Paradox Bound, by Peter Clines

Eli’s willing to admit it: he’s a little obsessed with the mysterious woman he met years ago. Okay, maybe a lot obsessed. But come on, how often do you meet someone who’s driving a hundred-year-old car, clad in Revolutionary-War era clothes, wielding an oddly modified flintlock rifle—someone who pauses just long enough to reveal strange things about you and your world before disappearing in a cloud of gunfire and a squeal of tires? So when the traveler finally reappears in his life, Eli is determined that this time he’s not going to let her go without getting some answers. But his determination soon leads him into a strange, dangerous world and a chase not just across the country but through a hundred years of history—with nothing less than America’s past, present, and future at stake.

I read Paradox Bound in its entirety on a lazy Sunday. I expected to enjoy it since I enjoyed The Fold. Crown was kind enough to send me a hardcover, and it now lives on my shelf next to the aforementioned The Fold. Whereas The Fold seemed to derail from about 50% – 75%, Paradox Bound is brilliantly executed all the way through. I’m not just saying that to be nice. As a writer who also has time travel fiction under my belt, I was pleasantly surprised by a few twists that I did not see coming. If an author can trick me, then they definitely know their writing chops. And the teasers! Oh my, they are wonderful. Just when the antagonists started to become tiresome, Clines switched gears and made me care again. The ending is well thought out, and the fictionalization of real-world people is something I thoroughly enjoy in fiction with a historical slant. Paradox Bound is a five-star read, and I’m glad I had a Sunday to dedicate to reading it.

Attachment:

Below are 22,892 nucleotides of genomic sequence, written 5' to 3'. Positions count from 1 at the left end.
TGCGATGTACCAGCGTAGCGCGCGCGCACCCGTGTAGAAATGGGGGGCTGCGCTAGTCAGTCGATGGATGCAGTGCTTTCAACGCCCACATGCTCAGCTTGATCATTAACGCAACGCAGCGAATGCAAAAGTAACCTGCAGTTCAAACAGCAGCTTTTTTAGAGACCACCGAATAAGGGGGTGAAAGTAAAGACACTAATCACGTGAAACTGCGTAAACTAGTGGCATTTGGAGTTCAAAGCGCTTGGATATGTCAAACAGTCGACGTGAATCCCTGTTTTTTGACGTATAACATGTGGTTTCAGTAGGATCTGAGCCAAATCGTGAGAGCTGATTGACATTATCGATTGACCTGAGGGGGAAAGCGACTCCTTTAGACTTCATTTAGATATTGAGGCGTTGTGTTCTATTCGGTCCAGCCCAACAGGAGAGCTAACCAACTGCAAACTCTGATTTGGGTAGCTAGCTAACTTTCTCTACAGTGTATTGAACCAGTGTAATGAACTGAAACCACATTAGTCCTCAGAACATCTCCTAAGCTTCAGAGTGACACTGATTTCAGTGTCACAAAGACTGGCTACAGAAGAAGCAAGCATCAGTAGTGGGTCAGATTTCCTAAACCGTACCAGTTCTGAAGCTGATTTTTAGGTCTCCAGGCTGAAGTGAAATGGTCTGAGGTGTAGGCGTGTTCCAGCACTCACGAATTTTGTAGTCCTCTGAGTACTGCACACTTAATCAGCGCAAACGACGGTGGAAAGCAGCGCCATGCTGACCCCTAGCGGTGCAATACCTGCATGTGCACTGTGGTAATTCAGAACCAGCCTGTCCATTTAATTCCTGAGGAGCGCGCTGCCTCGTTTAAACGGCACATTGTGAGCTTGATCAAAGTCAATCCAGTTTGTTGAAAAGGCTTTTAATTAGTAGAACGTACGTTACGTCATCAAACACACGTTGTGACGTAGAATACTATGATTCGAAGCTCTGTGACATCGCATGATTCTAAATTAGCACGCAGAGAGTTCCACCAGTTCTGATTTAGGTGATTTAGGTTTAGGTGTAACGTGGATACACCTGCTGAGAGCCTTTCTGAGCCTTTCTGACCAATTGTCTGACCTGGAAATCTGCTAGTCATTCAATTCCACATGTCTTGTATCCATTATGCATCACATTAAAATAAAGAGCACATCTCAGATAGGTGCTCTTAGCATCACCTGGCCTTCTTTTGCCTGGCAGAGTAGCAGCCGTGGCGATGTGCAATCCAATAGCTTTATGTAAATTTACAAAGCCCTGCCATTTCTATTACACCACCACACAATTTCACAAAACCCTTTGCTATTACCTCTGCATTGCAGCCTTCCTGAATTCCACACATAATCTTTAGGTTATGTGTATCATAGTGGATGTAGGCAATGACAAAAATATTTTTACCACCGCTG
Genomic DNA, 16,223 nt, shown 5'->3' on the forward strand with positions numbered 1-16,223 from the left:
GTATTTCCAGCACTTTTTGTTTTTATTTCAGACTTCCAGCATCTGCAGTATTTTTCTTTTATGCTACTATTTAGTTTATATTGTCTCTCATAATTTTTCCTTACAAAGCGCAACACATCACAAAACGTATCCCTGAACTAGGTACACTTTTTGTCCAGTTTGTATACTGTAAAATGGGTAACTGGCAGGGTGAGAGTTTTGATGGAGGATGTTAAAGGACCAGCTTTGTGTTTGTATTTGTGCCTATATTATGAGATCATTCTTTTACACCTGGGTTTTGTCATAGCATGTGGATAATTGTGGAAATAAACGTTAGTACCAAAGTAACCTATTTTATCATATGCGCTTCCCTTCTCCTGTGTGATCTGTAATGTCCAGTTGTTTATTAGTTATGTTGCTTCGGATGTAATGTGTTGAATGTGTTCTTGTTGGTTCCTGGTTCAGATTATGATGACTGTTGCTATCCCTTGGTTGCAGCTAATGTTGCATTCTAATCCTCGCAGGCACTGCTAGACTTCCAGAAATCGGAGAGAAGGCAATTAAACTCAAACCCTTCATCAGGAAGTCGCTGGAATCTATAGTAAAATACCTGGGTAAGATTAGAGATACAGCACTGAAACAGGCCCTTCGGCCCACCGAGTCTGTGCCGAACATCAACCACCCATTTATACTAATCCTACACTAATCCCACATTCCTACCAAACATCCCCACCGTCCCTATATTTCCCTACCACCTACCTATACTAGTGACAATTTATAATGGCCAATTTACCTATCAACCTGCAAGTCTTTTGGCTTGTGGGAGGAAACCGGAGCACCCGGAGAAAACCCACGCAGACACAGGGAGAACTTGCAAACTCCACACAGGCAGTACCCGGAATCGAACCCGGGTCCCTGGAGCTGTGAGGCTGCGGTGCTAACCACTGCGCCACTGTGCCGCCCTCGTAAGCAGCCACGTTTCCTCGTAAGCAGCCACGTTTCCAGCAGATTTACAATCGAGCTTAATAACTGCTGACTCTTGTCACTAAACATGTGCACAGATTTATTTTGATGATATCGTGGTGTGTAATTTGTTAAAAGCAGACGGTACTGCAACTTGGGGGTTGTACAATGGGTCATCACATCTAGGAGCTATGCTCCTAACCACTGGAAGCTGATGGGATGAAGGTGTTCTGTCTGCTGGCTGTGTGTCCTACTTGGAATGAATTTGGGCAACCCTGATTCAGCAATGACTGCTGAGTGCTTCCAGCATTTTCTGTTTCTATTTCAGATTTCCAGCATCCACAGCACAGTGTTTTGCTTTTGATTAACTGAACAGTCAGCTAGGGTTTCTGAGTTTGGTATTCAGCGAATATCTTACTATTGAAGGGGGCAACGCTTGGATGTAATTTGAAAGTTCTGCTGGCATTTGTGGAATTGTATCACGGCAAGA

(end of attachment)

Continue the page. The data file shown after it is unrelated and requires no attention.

Peter-Clines

Peter Clines grew up in the Stephen King fallout zone of Maine and–inspired by comic books, Star Wars, and Saturday morning cartoons–started writing at the age of eight with his first epic novel, Lizard Men From The Center of The Earth(unreleased). He is the writer of countless film articles, several short stories, The Junkie Quatrain, the rarely-read The Eerie Adventures of the Lycanthrope Robinson Crusoe, the poorly-named website Writer on Writing , and an as-yet-undiscovered Dead Sea Scroll. He currently lives and writes somewhere in southern California.

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About Mark Gardner

Mark Gardner lives in northern Arizona with his wife, three children and a pair of spoiled dogs. Mark holds a degrees in Computer Systems and Applications and Applied Human Behavior. View all posts by Mark Gardner

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